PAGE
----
The SimpleLocalizer service is simple to use! It only has only two methods and the localise key is derived from the message (see this section in the Using SimpleLocalizer documentation on how that works). The first method is shown below and handles a string message.

<label for="month">
        "Provide a string (can be null)", this))

The other method shown below handles FormattableStrings, where you can provide dynamic data into the localized message.

       $"List of {Model.NumBooks} books", this))

NOTE: These two examples come from Razor pages, using the “@inject ISimpleLocalizer SimpleLocalizer” approach, but you can also use dependency injection within a ASP.NET Core Controller or Page.

7. Using the DefaultLocalizer service

The DefaultLocalizer service has only two methods:

Both methods take in two parts

  1. The localize key that uses a formal design that can contain the {callingClass}, {method} and {localKey}.
  2. The default message, either in a string or a FormattableString.

The localize key is created by one of the localize key extension methods which contain various combinations of the {callingClass}, {method} and {localKey} – this link shows you the various methods / combinations and what situation each one is used for.

This makes calling a DefaultLocalizer method is a bit more work than the SimpleLocalizer method calls, but the extra effort provides you with a localise key that is easy to understand and easily track back to where you made the localize call.

NOTE: There is an interesting section about DefaultLocalizer localize key creation called the balance between readable localize key and being unique, which provides two ways to create both short and unique localize keys.

8. How to unit test your localized code

Once you change your code to use the Localize-ME library, then you will need to provide a ISimpleLocalizer or IDefaultLocalizer service to runs your tests. I recommend using a stubbing out approach (see this Microsoft document about stubbing) in your unit tests as because the stub to return the default message in your code, which makes it easier to update your unit tests and the tests are easier to understand.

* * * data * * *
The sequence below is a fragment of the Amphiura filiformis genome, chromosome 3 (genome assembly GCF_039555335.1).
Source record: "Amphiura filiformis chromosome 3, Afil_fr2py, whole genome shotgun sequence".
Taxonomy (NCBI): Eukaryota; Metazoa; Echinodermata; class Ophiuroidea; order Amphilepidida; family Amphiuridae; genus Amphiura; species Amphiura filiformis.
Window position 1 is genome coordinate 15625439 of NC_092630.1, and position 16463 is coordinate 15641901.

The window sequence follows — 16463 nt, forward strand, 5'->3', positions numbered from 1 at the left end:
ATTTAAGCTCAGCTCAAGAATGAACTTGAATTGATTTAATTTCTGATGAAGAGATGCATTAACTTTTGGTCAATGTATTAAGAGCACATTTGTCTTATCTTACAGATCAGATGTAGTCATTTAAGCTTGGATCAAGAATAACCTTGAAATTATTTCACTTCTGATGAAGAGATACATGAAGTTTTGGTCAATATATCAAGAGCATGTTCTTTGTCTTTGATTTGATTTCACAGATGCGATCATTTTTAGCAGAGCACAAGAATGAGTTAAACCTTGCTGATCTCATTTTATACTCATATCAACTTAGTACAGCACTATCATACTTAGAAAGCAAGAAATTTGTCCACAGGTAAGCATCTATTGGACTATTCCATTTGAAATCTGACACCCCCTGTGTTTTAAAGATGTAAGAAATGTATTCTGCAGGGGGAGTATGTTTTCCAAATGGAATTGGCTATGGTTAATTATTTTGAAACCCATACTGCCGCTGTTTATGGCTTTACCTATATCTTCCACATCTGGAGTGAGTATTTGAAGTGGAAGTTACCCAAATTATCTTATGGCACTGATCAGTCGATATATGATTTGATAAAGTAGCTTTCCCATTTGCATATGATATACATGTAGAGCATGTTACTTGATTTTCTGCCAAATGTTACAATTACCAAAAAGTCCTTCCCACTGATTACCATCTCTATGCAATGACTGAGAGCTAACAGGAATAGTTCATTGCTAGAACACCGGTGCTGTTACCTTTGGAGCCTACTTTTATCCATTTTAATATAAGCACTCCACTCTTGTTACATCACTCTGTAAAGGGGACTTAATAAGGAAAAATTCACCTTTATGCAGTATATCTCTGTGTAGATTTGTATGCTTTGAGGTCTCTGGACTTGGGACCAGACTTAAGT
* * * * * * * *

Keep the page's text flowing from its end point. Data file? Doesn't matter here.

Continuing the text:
The Localize-ME library contains stubs for the ISimpleLocalizer or IDefaultLocalizer services, called StubSimpleLocalizer and StubDefaultLocalizer respectively. The code below shows the using StubDefaultLocalizer (the StubSimpleLocalizer works the same)

public void TestStubDefaultLocalizer()
    var defaultLoc = new StubDefaultLocalizer();

    var message = defaultLoc.LocalizeStringMessage(
        "My message");

    message.ShouldEqual("My message");

NOTE: The unit testing your localized code document gives more information on the StubSimpleLocalizer and StubDefaultLocalizer classes.

8a. Logging Localize-ME localization during unit testing

I also created a more powerful IDefaultLocalizer stub called StubDefaultLocalizerWithLogging, which returns the default message, which optionally logs the full information of the localization data to a database. This provides a quick way to look at the localized messages, and it can find certain problems.

This stub is much more complex to use, but it does provide a very useful list of the localised messages. This helps in checking the localize keys and also speeded up the process of building the resource files – see the this section from the first article where I explain why I found it so useful, but here is a screenshot of a section of the logged localization data. Note the PossibleErrors column which has found an existing entry in the database with the same localize key, but the message format is different. NOTE Click the screenshot to get a bigger version.

NOTE: There is detailed documentation about how to setup and use the StubDefaultLocalizerWithLogging class.


I had a requirement from a developer to add localization to my AuthP library so I started looking at .NET localization services. The .NET localization didn’t have the features to provide an optional localization feature (i.e. your code will still works without resource files) to my AuthP library as it was. So, I started to create the Localize-ME library that makes localization optional in my AuthP library.

Once I knew I had to create a new library, then I could reimagine how I would like to apply localization in a .NET application. For instance, I made it possible to keep your messages are in your non-localized application which means that your code is easier to update and understand. While the .NET localization approach, which would move the messages to the resource files and replace them with a localize key, makes the code (a bit) harder to understand.

Unfortunately, I didn’t come up a way to remove the manual / tedious job of building resource files, but you might like to look at section 8a about capturing the localize data while running your unit tests. Personally, I found this very useful in providing the data to help in building resource files.

Other improvements came as I started to use the Localize-ME library in different ways, from a test application. updating the AuthP library and creating another test example in the AuthP library. Each usage was different which highlight different issues, and each issue often provided new approaches or features. This means it took way longer that I thought it would create the library, but I’m pleased with the final result. I hope the Localize-ME library will help you too.

Extra note: I ran a twitter poll on whether users of AuthP library would use the new localization feature the votes were 10 to 1 in favour of needing the localization feature. This makes sense as the AuthP library’s features is helping developers to create multi-tenant applications, which could be used in any country or countries.

Happy coding.

5 1 vote
Article Rating
Notify of
Inline Feedbacks
View all comments